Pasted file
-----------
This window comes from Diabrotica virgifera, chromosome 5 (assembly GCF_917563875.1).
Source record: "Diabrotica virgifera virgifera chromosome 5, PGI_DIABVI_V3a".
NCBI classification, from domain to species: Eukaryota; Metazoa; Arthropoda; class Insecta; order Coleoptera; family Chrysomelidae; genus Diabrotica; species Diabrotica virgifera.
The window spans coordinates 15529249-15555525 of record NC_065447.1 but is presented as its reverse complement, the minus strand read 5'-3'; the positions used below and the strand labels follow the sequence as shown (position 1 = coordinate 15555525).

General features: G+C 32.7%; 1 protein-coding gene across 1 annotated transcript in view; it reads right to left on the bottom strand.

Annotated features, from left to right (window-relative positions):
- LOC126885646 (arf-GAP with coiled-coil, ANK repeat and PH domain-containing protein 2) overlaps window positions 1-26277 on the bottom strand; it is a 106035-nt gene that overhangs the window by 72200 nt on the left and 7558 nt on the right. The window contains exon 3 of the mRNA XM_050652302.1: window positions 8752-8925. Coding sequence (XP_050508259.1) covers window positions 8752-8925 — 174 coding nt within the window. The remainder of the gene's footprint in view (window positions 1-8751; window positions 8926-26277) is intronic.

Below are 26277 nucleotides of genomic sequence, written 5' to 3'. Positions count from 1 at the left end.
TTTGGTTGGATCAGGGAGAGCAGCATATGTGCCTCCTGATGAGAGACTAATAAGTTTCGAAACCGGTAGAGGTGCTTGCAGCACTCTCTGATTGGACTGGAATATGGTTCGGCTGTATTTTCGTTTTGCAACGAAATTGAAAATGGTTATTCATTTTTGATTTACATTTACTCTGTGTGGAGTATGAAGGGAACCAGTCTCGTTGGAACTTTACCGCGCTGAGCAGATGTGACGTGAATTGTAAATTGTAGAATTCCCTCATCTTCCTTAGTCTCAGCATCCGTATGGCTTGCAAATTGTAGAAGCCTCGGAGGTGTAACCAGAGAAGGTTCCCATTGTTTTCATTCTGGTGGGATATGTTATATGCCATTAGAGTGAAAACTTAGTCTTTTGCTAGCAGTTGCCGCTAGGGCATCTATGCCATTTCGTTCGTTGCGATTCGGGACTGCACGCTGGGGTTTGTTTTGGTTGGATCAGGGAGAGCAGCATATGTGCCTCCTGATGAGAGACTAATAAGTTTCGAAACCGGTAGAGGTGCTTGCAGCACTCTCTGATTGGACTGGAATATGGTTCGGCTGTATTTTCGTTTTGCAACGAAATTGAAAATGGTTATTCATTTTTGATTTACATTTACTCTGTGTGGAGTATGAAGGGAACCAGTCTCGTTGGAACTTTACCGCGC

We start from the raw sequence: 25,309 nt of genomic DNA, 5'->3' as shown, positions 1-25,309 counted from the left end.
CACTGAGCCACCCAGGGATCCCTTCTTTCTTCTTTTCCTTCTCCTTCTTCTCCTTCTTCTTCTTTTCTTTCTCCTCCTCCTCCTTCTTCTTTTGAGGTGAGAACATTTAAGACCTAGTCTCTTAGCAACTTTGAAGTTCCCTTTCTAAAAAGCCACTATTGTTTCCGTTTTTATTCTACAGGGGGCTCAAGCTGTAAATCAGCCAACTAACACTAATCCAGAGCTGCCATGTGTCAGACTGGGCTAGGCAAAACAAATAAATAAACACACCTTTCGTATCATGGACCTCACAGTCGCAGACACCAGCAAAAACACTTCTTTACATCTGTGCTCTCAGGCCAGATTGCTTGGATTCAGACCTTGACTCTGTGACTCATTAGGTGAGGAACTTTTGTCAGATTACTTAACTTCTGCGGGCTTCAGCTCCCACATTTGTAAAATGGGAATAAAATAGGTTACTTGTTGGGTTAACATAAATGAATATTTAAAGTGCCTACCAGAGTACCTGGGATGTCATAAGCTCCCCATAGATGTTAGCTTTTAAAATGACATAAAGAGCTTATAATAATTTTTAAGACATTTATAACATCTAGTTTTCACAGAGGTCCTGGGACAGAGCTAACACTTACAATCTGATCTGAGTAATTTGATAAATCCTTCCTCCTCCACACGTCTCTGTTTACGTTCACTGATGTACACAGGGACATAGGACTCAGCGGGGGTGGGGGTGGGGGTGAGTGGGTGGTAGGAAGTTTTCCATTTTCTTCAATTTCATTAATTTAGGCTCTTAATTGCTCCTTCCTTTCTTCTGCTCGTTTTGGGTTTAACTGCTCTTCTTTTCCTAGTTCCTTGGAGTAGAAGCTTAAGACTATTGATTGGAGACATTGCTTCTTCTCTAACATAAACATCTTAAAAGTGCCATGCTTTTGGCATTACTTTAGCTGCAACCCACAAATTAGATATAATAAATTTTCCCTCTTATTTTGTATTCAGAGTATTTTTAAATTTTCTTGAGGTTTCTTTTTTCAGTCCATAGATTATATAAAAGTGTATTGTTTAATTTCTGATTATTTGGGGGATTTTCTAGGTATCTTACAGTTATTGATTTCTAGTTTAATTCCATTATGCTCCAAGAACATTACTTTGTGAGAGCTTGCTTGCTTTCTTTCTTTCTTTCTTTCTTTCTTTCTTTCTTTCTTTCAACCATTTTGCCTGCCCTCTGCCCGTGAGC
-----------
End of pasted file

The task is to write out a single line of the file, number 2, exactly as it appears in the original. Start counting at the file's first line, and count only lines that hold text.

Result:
Source record: "Diabrotica virgifera virgifera chromosome 5, PGI_DIABVI_V3a".